The "Rome Call" on ethical AI use classified itself as "a step forward" in finding common understanding, language, and solutions.
The text quotes the Universal Declaration of Human Rights in pointing to the equal dignity and rights of all humans, which AI must protect and guarantee, it says, while calling equally for the "benefit of humanity and the environment."
It states there are three requirements for "technological advancement to align with true progress for the human race and respect for the planet" – it must be inclusive, have the good of humankind at its core, and care for the planet with a highly sustainable approach.
The paper made several concrete recommendations: That people should be aware if they are interacting with a machine, that AI-based technology should be used for empowerment not exploitation, and that AI should be employed in protection of the planet.
It also advised that "new forms of regulation must be encouraged to promote transparency and compliance with ethical principles," especially in the case of facial recognition, and said AI development "must go hand in hand with robust digital security measures."
The document also spoke about inclusive education and urged an "overhaul" to school curricula "in order to make the educational motto 'no one left behind' a reality."
The social and ethical impact of artificial intelligence should also be at the core of AI education, the document added.
This week, the Bambino Gesu pediatric hospital in Rome, which belongs to the Holy See, announced a collaboration with IBM to develop, using AI, a database of clinical, laboratory, and anonymized imaging information to improve research in pediatric medicine, especially brain tumors and rare diseases.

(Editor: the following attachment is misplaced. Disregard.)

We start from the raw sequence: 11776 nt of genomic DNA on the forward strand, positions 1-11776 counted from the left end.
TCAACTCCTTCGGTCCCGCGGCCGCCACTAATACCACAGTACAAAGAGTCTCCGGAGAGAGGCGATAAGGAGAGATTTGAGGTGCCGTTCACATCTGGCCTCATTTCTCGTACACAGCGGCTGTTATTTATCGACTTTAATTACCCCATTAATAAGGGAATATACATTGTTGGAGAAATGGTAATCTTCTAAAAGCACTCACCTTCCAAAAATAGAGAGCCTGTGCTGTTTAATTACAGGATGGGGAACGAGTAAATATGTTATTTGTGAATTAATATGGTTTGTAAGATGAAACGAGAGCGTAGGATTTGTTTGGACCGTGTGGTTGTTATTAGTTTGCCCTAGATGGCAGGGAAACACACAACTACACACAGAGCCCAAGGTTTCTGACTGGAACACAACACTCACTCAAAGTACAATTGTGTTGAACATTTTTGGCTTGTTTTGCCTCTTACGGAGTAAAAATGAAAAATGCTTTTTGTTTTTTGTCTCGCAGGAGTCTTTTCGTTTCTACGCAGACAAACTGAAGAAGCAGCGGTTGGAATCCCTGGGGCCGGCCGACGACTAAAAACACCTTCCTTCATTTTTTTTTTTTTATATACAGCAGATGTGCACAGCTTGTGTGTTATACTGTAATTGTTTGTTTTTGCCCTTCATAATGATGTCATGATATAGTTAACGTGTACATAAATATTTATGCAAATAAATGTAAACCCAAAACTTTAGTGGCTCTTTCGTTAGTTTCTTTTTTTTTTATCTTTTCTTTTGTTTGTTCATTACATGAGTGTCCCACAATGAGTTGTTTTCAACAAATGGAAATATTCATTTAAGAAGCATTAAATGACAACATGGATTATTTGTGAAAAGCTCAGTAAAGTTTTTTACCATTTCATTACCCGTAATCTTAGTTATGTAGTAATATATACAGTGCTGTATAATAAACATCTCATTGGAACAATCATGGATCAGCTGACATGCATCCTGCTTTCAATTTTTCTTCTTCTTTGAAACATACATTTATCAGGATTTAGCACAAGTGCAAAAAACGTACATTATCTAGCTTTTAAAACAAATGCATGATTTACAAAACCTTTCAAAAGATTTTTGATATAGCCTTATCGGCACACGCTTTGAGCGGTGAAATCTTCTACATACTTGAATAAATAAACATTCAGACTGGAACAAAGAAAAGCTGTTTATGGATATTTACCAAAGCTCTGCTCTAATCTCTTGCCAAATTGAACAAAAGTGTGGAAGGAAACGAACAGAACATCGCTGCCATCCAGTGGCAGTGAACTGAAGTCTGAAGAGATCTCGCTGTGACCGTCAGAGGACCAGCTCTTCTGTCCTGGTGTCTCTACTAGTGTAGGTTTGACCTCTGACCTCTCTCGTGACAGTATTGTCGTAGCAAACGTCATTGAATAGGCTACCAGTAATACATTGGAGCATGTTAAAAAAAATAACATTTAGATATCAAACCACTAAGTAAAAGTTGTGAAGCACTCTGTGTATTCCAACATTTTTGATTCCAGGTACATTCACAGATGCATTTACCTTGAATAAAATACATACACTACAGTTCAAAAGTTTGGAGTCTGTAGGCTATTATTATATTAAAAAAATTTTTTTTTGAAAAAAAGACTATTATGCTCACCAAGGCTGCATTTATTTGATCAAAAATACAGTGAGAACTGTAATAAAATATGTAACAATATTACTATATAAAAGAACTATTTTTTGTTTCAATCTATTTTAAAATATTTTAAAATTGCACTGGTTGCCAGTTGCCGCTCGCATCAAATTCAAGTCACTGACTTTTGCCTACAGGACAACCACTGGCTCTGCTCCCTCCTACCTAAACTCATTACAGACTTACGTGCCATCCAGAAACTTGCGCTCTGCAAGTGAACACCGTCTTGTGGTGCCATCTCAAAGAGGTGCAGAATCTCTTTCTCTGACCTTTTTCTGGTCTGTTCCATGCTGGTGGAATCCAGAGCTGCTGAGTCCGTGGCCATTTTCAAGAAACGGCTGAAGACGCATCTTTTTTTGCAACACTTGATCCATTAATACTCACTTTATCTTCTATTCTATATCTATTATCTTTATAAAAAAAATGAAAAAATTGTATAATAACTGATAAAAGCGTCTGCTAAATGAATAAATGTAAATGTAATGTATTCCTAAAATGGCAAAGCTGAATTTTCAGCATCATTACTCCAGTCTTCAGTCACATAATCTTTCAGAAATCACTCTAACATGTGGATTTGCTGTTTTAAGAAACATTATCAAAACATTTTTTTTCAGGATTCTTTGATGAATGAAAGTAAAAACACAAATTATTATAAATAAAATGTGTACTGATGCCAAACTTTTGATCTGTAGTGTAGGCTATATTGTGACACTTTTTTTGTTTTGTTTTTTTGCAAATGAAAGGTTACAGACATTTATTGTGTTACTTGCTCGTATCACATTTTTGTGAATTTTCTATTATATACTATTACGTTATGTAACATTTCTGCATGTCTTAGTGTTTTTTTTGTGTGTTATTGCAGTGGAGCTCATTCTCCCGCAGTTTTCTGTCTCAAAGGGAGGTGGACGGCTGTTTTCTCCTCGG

One participant in the AI workshop Feb. 26 was Sandra Alexander, a Catholic and an ethics professor at the American University in Dubai. She gave a talk in which she proposed that ethics in the age of artificial intelligence needs to prioritize the goods of human dignity, the bonds of community, and the role of truth.
She called this proposal for AI ethics education an educatio vitae, which she said can easily be applied to multi-cultural contexts.
In her experience teaching mostly Muslim students over the last 11 years in the United Arab Emirates, she said there is a lot of common ground in belief in the principles of human dignity and community.
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"In my teaching I come at these from a Catholic perspective, but this is, I believe, a common moral vocabulary among many faith traditions and we have to affirm that and repeat that," she told CNA.
She advised Catholics to approach AI with caution, but also hope. "In defense of the human person we should be cautious about these technologies," she said.
There are technologies which offer life-saving help to people in need; "we should be open to those," Alexander added, but emphasized that it is good to be sceptical and wait for research to show whether new technologies do not have unintended negative consequences which outweigh the problems they were designed to ease.
The response she urged was education and looking for opportunities to uphold human dignity.
"If this technology can do that, great, but we should be very cautious and be research-based and be thoughtful and prayerful about these technologies certainly."